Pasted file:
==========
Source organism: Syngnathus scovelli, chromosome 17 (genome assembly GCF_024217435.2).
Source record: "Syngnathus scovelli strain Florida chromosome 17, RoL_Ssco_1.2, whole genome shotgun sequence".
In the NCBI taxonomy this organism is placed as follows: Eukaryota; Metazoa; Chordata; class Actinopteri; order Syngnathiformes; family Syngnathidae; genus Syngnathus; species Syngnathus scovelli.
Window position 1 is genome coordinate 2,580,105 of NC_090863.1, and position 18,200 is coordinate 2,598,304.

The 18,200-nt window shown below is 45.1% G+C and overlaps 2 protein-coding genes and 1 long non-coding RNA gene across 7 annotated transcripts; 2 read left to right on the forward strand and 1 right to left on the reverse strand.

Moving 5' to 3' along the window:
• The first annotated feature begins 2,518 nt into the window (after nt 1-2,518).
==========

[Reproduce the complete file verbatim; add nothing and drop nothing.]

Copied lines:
Source organism: Syngnathus scovelli, chromosome 17 (genome assembly GCF_024217435.2).
Source record: "Syngnathus scovelli strain Florida chromosome 17, RoL_Ssco_1.2, whole genome shotgun sequence".
In the NCBI taxonomy this organism is placed as follows: Eukaryota; Metazoa; Chordata; class Actinopteri; order Syngnathiformes; family Syngnathidae; genus Syngnathus; species Syngnathus scovelli.
Window position 1 is genome coordinate 2,580,105 of NC_090863.1, and position 18,200 is coordinate 2,598,304.

The 18,200-nt window shown below is 45.1% G+C and overlaps 2 protein-coding genes and 1 long non-coding RNA gene across 7 annotated transcripts; 2 read left to right on the forward strand and 1 right to left on the reverse strand.

Moving 5' to 3' along the window:
• The first annotated feature begins 2,518 nt into the window (after nt 1-2,518).